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Dunaújváros

phone district code:
25
population:
50084 person
area:
5267 km2
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Dunaújváros (1951–1961 Sztálinváros) is a city in Central Hungary, along the Danube (Hungarian name: Duna) river. It is in the county of Fejér.

History

Dunaújváros is one of the newest cities of the country. It was built in the 1950s during the industrialization of the country under Socialist rule, as a new city next to an already existing village, Dunapentele.

Dunapentele

The area has been inhabited since ancient times. When Western Hungary was a Roman province under the name Pannonia, a military camp and a town called Intercisa stood in this place, at the border of the province. The Hungarians conquered the area in the early 10th century. The village Pentele, named after the mediaeval Greek saint, Pantaleon, was founded shortly after.

Between 1541 and 1688 the village was under Ottoman rule, and during the 15-year war it was completely destroyed. During the freedom fight led by Prince Francis II Rákóczi the place was deserted again. In the 18th century the village began to prosper. In 1830 the village got te right to hold two market days every week. In 1831 there was a cholera epidemic and the peasants revolted. In 1833 Pentele was granted town status (oppidum) by Ferdinand V. The citizens took part in the freedom fight in 1848-49.

Dunaújváros

After World War II a major industrialization wave took over the country. The new, communist government developed several villages into large industrial cities and strengthened the industrial role of existing cities. In late 1949 the decision of building a large metal factory was born. Originally they wanted to build it close to Mohács, but the Hungarian-Yugoslavian relations worsened, and a new site was chosen, farther away from the Yugoslav border. The city was designed in 1950 and originally was planned to have 25.000 residents.

The construction of the city began on May 2, 1950 near Dunapentele. Within one year more than 1000 housing units were built and the factory complex was under construction. The city took the name of Stalin officially on April 4, 1952; its name was Sztálinváros, "Stalin City" as a parallel to Stalingrad in the USSR.

Stalin's death brought dramatic changes. The country was heading towards an economical crisis and it was blamed on the fact that lots of money was spent on industrialization, especially on Sztálinváros. The construction of the city and the factory was suddenly slowed down. Nevertheless the factory was built by 1954. The city had a population of 27.772 at this time; 85% of them lived in nice, comfortable flats, while about 4200 people still lived in uncomfortable barracks which originally provided "homes" for the construction workers.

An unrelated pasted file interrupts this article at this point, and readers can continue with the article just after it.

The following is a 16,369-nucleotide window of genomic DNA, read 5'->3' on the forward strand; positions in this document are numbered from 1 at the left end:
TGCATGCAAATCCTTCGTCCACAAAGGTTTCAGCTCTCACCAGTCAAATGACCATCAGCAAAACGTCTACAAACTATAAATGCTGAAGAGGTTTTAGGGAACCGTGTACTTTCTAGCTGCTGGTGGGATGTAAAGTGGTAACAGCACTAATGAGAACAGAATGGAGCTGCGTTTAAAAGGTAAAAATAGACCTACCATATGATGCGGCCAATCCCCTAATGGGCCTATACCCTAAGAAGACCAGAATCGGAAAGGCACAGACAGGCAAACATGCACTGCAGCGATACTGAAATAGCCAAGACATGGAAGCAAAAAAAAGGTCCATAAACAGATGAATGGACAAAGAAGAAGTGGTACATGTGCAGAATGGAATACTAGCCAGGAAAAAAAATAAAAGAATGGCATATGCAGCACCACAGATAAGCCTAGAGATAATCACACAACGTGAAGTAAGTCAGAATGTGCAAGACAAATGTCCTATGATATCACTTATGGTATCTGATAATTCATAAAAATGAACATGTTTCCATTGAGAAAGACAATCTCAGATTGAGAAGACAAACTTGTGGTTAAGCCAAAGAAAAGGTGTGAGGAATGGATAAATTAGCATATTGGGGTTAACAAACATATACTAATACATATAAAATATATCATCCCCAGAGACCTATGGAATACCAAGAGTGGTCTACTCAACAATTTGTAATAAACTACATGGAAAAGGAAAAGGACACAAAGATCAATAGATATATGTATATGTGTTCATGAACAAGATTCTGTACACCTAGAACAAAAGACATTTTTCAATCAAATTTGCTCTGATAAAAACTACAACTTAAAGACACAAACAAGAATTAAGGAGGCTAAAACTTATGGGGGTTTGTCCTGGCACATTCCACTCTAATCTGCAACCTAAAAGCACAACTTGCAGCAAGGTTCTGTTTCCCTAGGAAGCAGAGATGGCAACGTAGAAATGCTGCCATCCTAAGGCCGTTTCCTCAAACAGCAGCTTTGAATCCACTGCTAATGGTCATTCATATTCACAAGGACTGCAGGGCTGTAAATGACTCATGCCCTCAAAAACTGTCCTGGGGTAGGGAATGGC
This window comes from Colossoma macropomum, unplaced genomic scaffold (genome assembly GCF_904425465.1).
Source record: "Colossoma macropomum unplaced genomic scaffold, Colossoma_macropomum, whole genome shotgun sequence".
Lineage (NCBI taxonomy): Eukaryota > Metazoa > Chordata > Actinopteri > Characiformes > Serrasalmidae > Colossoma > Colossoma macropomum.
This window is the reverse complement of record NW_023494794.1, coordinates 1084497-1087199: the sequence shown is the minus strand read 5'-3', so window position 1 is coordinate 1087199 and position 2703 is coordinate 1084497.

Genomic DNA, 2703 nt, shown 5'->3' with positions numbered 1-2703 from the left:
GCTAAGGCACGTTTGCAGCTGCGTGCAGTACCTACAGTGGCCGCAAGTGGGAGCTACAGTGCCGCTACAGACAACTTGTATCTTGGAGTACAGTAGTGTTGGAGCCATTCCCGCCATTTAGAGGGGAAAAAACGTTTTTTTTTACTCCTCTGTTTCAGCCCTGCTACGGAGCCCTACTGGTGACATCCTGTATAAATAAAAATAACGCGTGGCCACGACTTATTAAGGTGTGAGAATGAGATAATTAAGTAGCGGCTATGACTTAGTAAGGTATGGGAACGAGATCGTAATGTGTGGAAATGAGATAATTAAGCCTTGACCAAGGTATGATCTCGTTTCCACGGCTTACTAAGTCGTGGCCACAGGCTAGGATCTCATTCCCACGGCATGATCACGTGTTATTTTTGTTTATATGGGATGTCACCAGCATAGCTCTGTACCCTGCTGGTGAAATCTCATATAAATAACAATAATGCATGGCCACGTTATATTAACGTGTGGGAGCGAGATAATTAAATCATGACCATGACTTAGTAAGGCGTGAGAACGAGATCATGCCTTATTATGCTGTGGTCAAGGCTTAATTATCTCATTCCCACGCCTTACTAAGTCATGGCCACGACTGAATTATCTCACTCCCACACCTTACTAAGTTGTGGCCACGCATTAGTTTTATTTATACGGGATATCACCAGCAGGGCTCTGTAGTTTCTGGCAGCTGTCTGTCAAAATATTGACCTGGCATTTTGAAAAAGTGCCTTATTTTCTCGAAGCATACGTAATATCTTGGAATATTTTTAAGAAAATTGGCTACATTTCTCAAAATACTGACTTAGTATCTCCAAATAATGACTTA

In the middle of the 1950s mass transport was organized, the buses carried 24.000 passengers per day. During the 1950s many cultural and sports facilities were also built. The Endre Ságvári Primary School was the largest school in Central Europe in the 1960s.

In 1956 the construction was hindered by several things; there was an earthquake and a flood, and in October 23 the revolution started. During the revolution the city used its historical name Dunapentele again. The Rákóczi radio station, which was created by the revolutionaries, was broadcasting from Dunapentele (in fact from a bus that was constantly moving around in the city so that it couldn't be located.) Even though the citizens of Dunapentele tried to defend their city, the Soviet army occupied the city on November 7. The city fell under martial law, Russian tanks were standing everywhere.

After the revolution the city began to develop again. It was still the "trademark city" of socialism in Hungary, and was constantly shown to foreign visitors. Among the visitors were Yuri Gagarin and the Indonesian president Sukarno. The city also provided a scenery to popular movies.

In 1960 the ten-year-old city already had 31.000 residents to celebrate the anniversary.

On November 26, 1961 the city's name was changed to Dunaújváros (Duna|új|város meaning Danube-new-city; "new city on the Danube". See also Tiszaújváros) as a consequence of Stalin's death (1953) and the Hungarian Revolution (1956).

In 1990 every city with a population larger than 50.000 was granted the rank of city with county rights. Dunaújváros was one of them, being today one of only five cities that are cities with county rights but aren't capitals of a county.

The Dunaújváros factory complex is still one of the most important heavy industrial factories of the country.

See also

There are several big high street international shops now grown in last 10 years and this includes a large Tesco store.

External links

Socialist planned citiesCities, towns and villages in HungaryCities, towns and villages in Fejér countyCities named for Christian saints1950s establishments